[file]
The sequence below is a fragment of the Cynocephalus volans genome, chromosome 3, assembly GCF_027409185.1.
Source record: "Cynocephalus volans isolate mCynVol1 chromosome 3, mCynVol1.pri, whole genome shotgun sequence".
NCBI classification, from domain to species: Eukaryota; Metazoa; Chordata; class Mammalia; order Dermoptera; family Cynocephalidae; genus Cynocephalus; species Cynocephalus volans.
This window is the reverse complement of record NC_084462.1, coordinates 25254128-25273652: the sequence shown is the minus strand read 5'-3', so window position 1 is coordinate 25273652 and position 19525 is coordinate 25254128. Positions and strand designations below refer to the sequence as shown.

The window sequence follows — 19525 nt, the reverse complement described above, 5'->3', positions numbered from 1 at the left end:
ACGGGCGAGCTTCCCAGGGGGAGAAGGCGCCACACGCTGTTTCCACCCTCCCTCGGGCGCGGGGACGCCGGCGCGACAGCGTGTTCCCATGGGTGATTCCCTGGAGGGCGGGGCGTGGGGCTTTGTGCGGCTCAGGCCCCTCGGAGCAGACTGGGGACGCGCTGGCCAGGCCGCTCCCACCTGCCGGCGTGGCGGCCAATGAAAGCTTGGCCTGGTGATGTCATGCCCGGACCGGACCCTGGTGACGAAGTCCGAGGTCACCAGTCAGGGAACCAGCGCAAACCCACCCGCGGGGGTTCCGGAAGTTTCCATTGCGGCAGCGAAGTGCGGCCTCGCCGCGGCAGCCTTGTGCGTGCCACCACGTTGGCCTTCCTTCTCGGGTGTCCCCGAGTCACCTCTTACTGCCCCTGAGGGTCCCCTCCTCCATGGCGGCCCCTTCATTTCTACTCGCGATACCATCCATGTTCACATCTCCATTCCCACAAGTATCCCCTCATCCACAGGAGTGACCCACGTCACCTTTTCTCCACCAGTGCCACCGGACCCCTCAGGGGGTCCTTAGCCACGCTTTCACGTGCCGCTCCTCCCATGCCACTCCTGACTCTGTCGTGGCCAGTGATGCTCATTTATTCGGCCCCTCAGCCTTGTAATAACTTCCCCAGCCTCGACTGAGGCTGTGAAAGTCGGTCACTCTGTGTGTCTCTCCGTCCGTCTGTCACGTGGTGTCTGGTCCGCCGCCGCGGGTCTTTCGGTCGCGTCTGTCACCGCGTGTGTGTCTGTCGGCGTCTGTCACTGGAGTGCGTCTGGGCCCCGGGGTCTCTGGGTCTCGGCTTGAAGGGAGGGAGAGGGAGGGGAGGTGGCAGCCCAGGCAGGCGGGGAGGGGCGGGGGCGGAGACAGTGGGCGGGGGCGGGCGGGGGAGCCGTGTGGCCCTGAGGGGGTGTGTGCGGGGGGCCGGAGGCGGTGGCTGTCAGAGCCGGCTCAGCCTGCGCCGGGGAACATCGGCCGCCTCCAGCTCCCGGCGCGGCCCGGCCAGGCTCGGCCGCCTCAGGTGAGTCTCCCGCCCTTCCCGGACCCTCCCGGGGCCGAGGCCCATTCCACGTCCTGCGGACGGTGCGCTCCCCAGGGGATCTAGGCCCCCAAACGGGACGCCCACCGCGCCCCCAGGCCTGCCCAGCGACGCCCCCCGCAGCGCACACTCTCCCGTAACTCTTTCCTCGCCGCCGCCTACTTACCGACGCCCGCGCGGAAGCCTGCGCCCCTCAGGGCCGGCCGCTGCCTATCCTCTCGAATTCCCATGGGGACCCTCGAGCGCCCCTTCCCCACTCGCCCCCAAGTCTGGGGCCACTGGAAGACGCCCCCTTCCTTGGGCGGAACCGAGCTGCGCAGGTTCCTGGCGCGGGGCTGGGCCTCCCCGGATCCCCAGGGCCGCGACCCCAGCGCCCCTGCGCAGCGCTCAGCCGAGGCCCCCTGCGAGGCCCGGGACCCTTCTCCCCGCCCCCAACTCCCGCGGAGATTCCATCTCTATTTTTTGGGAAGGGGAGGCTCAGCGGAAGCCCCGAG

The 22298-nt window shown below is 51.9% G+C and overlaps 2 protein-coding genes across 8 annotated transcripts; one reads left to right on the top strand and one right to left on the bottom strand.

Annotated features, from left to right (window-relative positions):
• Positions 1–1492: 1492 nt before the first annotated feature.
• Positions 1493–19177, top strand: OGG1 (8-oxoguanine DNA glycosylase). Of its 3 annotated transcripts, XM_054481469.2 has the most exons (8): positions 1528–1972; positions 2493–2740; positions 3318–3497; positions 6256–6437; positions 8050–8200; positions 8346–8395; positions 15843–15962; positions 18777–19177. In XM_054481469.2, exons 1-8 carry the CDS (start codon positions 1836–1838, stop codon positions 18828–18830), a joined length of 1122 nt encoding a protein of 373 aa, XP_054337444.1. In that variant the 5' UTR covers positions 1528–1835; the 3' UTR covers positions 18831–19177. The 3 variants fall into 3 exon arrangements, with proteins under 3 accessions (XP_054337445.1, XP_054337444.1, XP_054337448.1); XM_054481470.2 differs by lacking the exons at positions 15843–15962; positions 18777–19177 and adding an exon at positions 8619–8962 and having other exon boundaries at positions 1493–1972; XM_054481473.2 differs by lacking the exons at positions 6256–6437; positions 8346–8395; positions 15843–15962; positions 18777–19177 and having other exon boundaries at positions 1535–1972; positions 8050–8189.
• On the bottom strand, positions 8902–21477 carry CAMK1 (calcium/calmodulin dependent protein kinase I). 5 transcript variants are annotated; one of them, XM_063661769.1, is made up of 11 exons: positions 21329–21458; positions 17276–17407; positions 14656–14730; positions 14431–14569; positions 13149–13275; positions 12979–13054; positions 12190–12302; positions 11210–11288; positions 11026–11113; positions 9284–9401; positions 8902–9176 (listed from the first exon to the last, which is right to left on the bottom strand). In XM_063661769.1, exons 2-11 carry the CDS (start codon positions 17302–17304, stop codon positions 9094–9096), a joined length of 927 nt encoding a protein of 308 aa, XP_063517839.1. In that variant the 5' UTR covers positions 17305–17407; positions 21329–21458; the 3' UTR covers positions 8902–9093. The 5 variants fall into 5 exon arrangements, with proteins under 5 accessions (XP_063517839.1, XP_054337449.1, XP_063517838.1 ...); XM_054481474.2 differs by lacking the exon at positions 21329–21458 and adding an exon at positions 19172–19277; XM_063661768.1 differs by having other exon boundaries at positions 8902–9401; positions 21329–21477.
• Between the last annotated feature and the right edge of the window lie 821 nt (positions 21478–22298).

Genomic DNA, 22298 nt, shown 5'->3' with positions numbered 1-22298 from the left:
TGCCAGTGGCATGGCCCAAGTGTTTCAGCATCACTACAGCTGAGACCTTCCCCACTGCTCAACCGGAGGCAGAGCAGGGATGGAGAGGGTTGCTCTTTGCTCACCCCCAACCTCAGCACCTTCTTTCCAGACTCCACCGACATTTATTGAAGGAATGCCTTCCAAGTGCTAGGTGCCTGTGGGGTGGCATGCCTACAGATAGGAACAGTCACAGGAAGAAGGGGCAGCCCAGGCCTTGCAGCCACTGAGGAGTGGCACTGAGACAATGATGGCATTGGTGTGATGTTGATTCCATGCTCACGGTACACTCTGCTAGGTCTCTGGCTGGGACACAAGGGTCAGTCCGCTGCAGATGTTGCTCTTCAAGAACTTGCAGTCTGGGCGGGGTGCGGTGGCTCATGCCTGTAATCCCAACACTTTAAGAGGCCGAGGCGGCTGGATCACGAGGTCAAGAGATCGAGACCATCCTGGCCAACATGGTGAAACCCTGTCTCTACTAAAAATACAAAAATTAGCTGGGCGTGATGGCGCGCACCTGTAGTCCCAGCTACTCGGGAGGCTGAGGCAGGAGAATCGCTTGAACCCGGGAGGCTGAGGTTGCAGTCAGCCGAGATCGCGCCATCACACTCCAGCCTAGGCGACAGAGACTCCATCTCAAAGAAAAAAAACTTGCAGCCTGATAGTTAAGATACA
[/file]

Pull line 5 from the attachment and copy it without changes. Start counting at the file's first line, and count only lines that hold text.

The window sequence follows — 19525 nt, the reverse complement described above, 5'->3', positions numbered from 1 at the left end: